A Missouri proposal to create one of the most expansive early voting periods in the nation appears to have fallen short of reaching the November ballot, according to an Associated Press analysis of initiative petition signatures.
The AP review of signature counts conducted by Missouri’s local election authorities found that the proposed constitutional amendment on early voting lacks enough valid signatures of registered voters in all but two of the state’s eight congressional districts.
To qualify for the ballot, initiatives must get signatures equal 8 percent of the votes cast in the last gubernatorial election in at least six of the congressional districts.
Missouri currently allows absentee voting only in limited circumstances when people attest that they won’t be able to vote in person on Election Day. The initiative proposed a 42-day, no-excuse-needed early voting period that would have been one of the longest in the nation and also would have allowed votes to be cast on weekends.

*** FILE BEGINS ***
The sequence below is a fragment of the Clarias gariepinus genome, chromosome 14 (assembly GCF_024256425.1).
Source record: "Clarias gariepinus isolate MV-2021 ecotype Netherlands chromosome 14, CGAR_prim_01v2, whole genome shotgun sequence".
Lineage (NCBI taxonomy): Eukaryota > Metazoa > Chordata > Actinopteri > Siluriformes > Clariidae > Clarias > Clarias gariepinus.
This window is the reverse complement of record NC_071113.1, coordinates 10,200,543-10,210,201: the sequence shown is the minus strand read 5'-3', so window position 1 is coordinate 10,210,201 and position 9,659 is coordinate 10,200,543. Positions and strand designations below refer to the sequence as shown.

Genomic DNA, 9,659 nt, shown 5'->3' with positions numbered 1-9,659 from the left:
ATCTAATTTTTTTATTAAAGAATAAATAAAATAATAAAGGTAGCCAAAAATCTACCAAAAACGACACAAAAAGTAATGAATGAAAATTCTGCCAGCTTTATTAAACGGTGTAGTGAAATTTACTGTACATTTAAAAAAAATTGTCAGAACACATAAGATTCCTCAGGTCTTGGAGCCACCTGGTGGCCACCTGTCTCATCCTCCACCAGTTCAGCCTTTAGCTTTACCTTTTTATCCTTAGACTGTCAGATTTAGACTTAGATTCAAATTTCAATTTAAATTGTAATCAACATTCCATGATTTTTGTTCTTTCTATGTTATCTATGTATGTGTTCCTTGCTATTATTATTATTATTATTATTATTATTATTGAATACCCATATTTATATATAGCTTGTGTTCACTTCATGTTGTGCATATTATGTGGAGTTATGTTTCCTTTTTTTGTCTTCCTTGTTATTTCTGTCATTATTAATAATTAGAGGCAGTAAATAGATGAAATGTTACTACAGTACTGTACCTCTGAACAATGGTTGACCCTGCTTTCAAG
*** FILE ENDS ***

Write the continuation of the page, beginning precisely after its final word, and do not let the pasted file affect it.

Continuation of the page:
If the early voting measure misses the ballot, it would mark a significant setback for Democratic-aligned groups that had spent about $700,000 on the initiative petition drive in hopes that the early voting period would win approval this year and be in place for the 2016 presidential and gubernatorial elections.
The AP analysis shows that a separate proposed constitutional amendment did appear to get enough valid signatures. That measure would limit teacher tenure protections and require public schools to make personnel decisions based largely on student performance data.
Secretary of State Jason Kander has until next Tuesday to officially certify — or reject — initiatives to appear on the Nov. 4 ballot.
Those documents show that the early voting measure got well more than the needed signatures in Missouri’s two Democratic-leaning regions, the 1st District in St. Louis and the 5th District that extends eastward from Kansas City.
But the AP analysis shows that the initiative appears to be more than 1,300 signatures short in the 4th District, which includes Columbia and parts of west-central Missouri; more than 2,200 short in the 2nd District in suburban St. Louis; more than 2,600 short in southwest Missouri’s 7th District; and more than 5,800 short in northern Missouri’s 6th District. The petition drive did not aggressively target the state’s 3rd and 8th Congressional Districts.